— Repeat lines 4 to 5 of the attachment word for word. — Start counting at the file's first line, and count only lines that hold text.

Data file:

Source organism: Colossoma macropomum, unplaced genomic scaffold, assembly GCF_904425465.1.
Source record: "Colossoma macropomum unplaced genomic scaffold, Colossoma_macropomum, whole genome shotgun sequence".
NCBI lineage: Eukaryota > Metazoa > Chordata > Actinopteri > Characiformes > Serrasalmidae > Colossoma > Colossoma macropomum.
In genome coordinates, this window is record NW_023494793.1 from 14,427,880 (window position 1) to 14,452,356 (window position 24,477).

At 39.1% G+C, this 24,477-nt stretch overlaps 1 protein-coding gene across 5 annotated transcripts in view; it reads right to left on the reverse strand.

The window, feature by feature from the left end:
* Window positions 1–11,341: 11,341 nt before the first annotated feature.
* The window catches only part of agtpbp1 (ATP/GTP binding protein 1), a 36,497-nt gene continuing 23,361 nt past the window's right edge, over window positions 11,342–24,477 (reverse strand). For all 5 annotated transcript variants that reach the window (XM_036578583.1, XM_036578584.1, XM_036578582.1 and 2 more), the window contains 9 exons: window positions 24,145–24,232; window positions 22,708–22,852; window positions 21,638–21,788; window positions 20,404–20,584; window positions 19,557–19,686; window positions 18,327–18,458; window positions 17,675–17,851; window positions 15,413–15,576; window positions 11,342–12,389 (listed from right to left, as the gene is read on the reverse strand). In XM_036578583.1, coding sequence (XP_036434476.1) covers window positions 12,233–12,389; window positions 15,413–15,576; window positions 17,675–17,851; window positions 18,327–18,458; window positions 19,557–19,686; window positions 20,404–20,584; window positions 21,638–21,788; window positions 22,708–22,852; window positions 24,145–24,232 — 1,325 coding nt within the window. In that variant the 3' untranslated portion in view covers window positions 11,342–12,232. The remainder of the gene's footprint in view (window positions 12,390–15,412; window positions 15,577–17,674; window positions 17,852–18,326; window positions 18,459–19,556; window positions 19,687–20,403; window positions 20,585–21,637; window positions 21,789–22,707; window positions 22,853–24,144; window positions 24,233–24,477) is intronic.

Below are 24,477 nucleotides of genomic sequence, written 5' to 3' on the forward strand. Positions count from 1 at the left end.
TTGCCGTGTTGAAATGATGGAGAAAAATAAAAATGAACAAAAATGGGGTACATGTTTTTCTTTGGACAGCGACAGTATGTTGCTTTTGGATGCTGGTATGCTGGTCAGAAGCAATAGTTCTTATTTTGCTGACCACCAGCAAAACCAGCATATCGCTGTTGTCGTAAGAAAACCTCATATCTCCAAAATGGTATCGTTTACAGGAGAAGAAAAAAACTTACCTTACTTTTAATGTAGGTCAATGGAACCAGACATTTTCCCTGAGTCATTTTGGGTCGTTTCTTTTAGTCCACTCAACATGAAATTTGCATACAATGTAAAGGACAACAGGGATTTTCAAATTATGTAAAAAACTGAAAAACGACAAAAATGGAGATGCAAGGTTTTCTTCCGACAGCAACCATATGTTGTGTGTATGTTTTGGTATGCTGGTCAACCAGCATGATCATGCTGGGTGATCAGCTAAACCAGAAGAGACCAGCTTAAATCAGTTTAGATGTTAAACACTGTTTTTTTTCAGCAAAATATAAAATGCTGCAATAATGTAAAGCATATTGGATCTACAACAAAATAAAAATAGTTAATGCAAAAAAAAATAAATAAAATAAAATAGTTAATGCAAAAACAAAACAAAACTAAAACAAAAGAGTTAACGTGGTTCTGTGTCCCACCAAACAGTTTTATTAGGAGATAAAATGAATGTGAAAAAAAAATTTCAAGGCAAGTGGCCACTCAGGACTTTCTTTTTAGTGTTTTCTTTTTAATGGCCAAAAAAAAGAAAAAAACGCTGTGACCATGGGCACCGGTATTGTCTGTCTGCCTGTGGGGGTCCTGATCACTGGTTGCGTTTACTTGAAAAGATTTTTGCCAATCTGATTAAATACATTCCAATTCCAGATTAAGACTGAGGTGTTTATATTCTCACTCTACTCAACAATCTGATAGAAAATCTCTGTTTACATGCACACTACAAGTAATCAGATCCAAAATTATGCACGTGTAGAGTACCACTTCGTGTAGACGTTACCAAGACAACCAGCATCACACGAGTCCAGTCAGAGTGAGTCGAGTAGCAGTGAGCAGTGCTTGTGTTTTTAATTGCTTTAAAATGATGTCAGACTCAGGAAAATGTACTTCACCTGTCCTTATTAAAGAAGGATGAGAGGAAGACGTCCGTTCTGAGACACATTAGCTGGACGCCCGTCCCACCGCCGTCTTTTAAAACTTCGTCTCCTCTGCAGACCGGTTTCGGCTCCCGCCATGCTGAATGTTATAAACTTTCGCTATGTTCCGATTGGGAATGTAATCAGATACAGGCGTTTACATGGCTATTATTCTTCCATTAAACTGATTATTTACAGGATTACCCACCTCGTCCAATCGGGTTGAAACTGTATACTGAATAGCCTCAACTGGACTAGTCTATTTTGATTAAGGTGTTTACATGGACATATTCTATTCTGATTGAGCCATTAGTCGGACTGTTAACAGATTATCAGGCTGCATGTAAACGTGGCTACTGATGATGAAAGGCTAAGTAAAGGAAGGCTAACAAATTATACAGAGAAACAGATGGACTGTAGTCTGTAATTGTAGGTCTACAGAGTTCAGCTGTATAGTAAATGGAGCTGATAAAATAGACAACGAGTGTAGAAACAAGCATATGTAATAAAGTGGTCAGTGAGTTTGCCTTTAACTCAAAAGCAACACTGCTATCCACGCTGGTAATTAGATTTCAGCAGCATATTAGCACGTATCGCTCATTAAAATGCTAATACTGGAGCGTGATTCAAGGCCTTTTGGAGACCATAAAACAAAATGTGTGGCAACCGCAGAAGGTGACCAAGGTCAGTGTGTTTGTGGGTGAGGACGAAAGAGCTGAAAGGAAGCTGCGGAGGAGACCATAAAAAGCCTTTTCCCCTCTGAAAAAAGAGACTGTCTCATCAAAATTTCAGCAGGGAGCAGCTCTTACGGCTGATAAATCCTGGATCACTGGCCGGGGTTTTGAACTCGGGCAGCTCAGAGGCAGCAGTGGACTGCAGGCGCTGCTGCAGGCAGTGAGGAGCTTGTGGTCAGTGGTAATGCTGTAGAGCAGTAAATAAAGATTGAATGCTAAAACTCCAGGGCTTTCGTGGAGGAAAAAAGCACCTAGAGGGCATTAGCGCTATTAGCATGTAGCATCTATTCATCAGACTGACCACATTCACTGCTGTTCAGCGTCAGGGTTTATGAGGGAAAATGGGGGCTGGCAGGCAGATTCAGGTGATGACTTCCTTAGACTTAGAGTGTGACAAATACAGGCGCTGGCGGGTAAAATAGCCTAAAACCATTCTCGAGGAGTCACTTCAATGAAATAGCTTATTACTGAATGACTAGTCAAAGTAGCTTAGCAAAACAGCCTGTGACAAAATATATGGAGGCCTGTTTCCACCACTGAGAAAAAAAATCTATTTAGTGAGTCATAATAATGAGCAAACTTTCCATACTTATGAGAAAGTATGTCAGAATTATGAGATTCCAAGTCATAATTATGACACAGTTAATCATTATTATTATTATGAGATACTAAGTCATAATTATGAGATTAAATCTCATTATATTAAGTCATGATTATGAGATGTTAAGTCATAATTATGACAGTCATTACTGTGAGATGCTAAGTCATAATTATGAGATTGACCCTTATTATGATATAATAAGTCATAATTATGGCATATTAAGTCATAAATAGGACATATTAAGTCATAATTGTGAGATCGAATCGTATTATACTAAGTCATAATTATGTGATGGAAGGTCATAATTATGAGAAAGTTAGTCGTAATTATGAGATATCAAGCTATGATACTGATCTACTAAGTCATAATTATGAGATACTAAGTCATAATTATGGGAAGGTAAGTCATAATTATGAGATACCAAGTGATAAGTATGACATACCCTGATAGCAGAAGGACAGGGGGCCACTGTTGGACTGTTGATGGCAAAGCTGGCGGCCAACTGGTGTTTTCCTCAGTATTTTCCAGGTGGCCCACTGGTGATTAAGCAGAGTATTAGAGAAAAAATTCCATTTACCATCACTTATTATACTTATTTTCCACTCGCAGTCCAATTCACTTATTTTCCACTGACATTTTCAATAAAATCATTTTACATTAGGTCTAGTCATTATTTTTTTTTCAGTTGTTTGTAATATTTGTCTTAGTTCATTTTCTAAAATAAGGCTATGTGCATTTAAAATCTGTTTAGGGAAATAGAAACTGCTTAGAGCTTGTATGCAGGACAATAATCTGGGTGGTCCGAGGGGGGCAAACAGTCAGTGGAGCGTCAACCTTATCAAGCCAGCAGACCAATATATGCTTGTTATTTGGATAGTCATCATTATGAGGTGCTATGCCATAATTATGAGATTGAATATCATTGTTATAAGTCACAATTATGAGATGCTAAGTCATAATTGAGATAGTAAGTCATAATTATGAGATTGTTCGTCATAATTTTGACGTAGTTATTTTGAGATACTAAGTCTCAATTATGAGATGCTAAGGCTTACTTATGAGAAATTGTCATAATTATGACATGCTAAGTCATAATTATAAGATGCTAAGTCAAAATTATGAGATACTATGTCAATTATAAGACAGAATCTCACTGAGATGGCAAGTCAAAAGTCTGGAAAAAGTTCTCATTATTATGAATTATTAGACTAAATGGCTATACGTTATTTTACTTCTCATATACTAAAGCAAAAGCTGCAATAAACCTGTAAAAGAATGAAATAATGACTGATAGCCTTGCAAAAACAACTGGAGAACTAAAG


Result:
In genome coordinates, this window is record NW_023494793.1 from 14,427,880 (window position 1) to 14,452,356 (window position 24,477).

At 39.1% G+C, this 24,477-nt stretch overlaps 1 protein-coding gene across 5 annotated transcripts in view; it reads right to left on the reverse strand.